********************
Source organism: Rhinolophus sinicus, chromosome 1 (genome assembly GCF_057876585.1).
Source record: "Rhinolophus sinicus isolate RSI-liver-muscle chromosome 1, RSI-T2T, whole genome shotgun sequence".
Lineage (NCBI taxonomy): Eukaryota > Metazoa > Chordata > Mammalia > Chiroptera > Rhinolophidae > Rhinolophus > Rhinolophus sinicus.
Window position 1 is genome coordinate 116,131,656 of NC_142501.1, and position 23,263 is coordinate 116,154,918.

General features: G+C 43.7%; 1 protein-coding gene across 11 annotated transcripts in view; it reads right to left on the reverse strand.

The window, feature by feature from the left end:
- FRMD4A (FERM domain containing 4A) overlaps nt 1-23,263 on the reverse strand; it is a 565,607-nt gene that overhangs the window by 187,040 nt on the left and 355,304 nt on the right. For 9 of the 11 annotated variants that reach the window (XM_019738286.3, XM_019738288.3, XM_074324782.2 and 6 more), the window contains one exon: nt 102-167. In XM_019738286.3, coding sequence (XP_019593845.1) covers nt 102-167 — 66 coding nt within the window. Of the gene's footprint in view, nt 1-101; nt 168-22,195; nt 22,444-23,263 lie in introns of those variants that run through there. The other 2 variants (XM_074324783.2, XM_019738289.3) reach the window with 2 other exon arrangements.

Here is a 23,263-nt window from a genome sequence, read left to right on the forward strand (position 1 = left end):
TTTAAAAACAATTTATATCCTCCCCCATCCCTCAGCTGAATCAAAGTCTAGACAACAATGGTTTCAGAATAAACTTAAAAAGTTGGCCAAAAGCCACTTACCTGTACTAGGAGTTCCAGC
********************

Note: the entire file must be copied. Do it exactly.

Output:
Source organism: Rhinolophus sinicus, chromosome 1 (genome assembly GCF_057876585.1).
Source record: "Rhinolophus sinicus isolate RSI-liver-muscle chromosome 1, RSI-T2T, whole genome shotgun sequence".
Lineage (NCBI taxonomy): Eukaryota > Metazoa > Chordata > Mammalia > Chiroptera > Rhinolophidae > Rhinolophus > Rhinolophus sinicus.
Window position 1 is genome coordinate 116,131,656 of NC_142501.1, and position 23,263 is coordinate 116,154,918.

General features: G+C 43.7%; 1 protein-coding gene across 11 annotated transcripts in view; it reads right to left on the reverse strand.

The window, feature by feature from the left end:
- FRMD4A (FERM domain containing 4A) overlaps nt 1-23,263 on the reverse strand; it is a 565,607-nt gene that overhangs the window by 187,040 nt on the left and 355,304 nt on the right. For 9 of the 11 annotated variants that reach the window (XM_019738286.3, XM_019738288.3, XM_074324782.2 and 6 more), the window contains one exon: nt 102-167. In XM_019738286.3, coding sequence (XP_019593845.1) covers nt 102-167 — 66 coding nt within the window. Of the gene's footprint in view, nt 1-101; nt 168-22,195; nt 22,444-23,263 lie in introns of those variants that run through there. The other 2 variants (XM_074324783.2, XM_019738289.3) reach the window with 2 other exon arrangements.

Here is a 23,263-nt window from a genome sequence, read left to right on the forward strand (position 1 = left end):
TTTAAAAACAATTTATATCCTCCCCCATCCCTCAGCTGAATCAAAGTCTAGACAACAATGGTTTCAGAATAAACTTAAAAAGTTGGCCAAAAGCCACTTACCTGTACTAGGAGTTCCAGC